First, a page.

In conversation with Adam McNeil, host of the New Books in African American Studies podcast
The McCausland Professor of History at the University of South Carolina, Woody Holton teaches early U.S. history, specializing in economics, African American history, Indigenous history, and women’s history. His many books include the Bancroft Prize–winning biography Abigail Adams; Forced Founders, winner of the Merle Curti Award from the Organization of American Historians; and Unruly Americans and the Origins of the Constitution, a National Book Award finalist. He is also the recipient of fellowships from the National Endowment for the Humanities and the Guggenheim Foundation. In Liberty Is Sweet, Holton uses more than a thousand primary accounts to offer a wide-ranging reassessment of marginalized peoples’ contributions to U.S. independence and their conflicts with the values, decisions, and agendas of the Founding Fathers.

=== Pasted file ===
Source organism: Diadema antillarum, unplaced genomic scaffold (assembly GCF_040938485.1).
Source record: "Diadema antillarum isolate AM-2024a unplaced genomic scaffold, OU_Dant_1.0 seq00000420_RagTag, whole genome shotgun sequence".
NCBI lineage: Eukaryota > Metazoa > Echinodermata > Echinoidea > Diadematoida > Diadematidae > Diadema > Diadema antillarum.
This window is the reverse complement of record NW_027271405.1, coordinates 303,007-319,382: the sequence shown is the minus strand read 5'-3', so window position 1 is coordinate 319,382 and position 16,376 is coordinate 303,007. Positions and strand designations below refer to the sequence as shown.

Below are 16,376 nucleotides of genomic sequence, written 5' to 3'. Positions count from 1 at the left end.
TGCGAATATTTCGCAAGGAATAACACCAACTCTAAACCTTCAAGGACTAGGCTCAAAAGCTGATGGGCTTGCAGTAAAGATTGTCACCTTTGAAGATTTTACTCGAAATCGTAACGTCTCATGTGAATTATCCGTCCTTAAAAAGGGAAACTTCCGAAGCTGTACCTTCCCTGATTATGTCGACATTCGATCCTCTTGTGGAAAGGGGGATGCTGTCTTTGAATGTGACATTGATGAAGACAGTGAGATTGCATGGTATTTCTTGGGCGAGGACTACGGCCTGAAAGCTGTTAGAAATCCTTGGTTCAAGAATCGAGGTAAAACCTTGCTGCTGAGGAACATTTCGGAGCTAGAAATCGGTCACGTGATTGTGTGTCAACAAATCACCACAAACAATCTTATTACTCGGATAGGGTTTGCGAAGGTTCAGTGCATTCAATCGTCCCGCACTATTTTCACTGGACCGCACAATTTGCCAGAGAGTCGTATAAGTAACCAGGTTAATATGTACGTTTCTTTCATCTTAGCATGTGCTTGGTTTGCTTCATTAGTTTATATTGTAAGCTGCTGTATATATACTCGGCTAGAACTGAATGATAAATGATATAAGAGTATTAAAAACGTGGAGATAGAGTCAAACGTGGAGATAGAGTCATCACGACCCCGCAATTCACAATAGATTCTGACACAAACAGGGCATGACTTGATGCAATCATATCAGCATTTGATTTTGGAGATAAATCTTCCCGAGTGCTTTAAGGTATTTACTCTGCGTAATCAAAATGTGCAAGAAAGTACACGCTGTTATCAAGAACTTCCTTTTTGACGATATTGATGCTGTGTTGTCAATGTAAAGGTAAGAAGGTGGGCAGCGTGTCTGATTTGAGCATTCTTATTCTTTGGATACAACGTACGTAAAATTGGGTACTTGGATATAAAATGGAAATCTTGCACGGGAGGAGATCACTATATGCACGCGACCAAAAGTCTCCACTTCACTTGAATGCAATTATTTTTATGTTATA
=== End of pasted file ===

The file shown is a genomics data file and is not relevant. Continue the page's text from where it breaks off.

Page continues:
Adam McNeil is a Ph.D. Candidate in the Department of History at Rutgers University, where he writes about Black Women from the Chesapeake Bay during the Revolutionary and Founding eras. Adam’s research has been supported by fellowships from the University of Michigan’s Clements Library, the David Center for the American Revolution at the American Philosophical Society, and the Omohundro Institute of Early American History & Culture. In addition to academic writing, Adam regularly contributes to academic blogs Black Perspectives and The Junto, and regularly interviews scholars on the New Books in African American Studies podcast, where he has interviewed nearly one hundred scholars about their works in African American Studies and African American History.